Slapshots And Turns

Brenden Whitfield
Hour 4
January 11, 2000

Slap shots and Turns


A downhill skier gracefully completes another turn while an ice hockey player checks an opponent into the glass. The skier sails off a jump like an eagle, just as the hockey player absorbs the blows of opposing players like a tank. The skier lands the jump with precision, as the hockey player stumbles towards the opposing goal. The skier gracefully passes the finish line and stops just as the hockey player shoots the puck. As the skier notices the time of his run, he cries tears of joy because he has just won the gold medal. The hockey player hears the horn sound as his puck sails into the goal. He spits blood out of his mouth as his teammates tackle him because they have just won the Stanley Cup. Both of these athletes have won the highest prize in each of their sports. Both will be hailed by children as gods in the sporting world. However, because these two men are in different sports they will never meet each other. Both will go home and celebrate their accomplishments in different ways. The public will celebrate along with these two athletes, unaware that they both accomplished the same feat. The public believes these two athletes participated in totally different sports. The public believes that one played the graceful sport of downhill skiing, while the other played the brutal sport of ice hockey. At a superficial level it may appear that these two sports are different, however digging deeper proves that the sports of ice hockey and downhill skiing are quite similar in their technique.
Ice hockey and downhill skiing are similar in that both utilize the same method to perpetuate motion. An ice hockey player wears a skate that posses a sharp blade at its base. This blade is believed to merely cut through the ice when movement occurs. This belief is false. In actuality the pressure applied to the blade via the weight of the hockey player causes the blade to melt a small of amount of ice underneath it. Then the blade proceeds to hydroplane over the small film of water melted by the skate. Immediately after the skate has passed over the small film of water it freezes again into ice. This is the reason the ice needs to be smoothed after a match, because it did not freeze into a flat, level surface. Skiing uses this same idea. The bottom of a ski is covered with wax. When a skier goes over the snow the wax uses the forces applied by the weight of the skier to melt a small amount of the snow underneath the ski. Then the ski proceeds to hydroplane over the water. Once the length of the ski has passed over the water it freezes into snow. Just like an ice hockey rink, the downhill ski slope must be smoothed out at the end of the day by a grooming device because the water did not freeze into a smooth face. Ice hockey and downhill skiing are similar in that they both require the athlete to hydroplane over water in order to move.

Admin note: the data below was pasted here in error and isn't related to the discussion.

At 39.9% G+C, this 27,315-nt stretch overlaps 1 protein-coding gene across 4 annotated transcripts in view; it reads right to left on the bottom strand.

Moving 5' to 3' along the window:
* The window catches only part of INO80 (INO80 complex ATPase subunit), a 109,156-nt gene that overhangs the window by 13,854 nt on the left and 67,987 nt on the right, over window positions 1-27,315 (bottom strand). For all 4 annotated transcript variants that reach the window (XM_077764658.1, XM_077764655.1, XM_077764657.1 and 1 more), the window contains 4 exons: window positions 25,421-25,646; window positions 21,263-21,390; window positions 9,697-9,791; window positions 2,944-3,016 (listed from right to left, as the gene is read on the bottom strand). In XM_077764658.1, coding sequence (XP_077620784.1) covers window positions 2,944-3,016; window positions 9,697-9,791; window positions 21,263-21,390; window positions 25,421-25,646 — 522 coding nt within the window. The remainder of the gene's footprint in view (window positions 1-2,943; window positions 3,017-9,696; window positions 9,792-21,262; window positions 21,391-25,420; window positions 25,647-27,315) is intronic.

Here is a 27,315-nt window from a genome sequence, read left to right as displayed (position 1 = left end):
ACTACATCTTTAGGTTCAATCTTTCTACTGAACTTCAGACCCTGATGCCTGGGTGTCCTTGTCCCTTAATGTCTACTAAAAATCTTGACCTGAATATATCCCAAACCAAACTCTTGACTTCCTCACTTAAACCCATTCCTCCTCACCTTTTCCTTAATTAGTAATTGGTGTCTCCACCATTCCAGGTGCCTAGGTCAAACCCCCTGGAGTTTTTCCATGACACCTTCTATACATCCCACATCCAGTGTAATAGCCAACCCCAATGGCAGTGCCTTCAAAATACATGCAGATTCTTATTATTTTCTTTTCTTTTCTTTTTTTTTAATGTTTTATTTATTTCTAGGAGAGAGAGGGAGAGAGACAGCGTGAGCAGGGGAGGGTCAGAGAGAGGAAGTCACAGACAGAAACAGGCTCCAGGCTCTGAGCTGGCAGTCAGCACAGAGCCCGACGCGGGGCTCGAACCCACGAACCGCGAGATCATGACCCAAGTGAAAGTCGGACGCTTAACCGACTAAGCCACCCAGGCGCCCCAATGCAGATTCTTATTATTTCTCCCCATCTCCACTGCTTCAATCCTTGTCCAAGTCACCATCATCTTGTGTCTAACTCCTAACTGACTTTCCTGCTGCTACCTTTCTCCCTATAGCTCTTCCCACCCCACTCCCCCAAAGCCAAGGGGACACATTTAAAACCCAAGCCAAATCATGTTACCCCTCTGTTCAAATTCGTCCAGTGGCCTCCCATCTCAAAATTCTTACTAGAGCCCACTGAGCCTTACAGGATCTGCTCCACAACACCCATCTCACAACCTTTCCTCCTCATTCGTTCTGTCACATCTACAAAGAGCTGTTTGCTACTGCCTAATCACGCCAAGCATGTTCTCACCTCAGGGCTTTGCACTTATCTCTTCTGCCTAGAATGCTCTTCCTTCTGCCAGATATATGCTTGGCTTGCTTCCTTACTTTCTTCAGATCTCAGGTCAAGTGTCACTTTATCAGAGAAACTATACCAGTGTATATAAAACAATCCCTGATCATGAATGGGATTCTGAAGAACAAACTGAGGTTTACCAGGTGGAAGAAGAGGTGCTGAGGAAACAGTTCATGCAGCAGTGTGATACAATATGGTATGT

A hockey player and downhill skier use similar methods to begin movement and then control themselves while movement is occurring. The method used to begin movement while playing hockey or skiing is the same. When viewing a hockey game a viewer will notice a hockey player pushing off to the side with on skate and then the other. It is this constant pushing that causes the player to move forward. A downhill skier uses this same method. A common misconception is that a downhill skier begins his or her movement based only on gravity. In actuality a skier begins motion by exiting the starting gate and pushing off with one leg then the other. When a skier has reached sufficient speed he or she will cease this action and move by gravity. Still both hockey players and downhill skiers begin movement in the same way. Once movement has begun the same methods are used in order to maintain control in both of these sports. First of all both hockey players and downhill skiers lean forward in their boots in order to maintain balance. After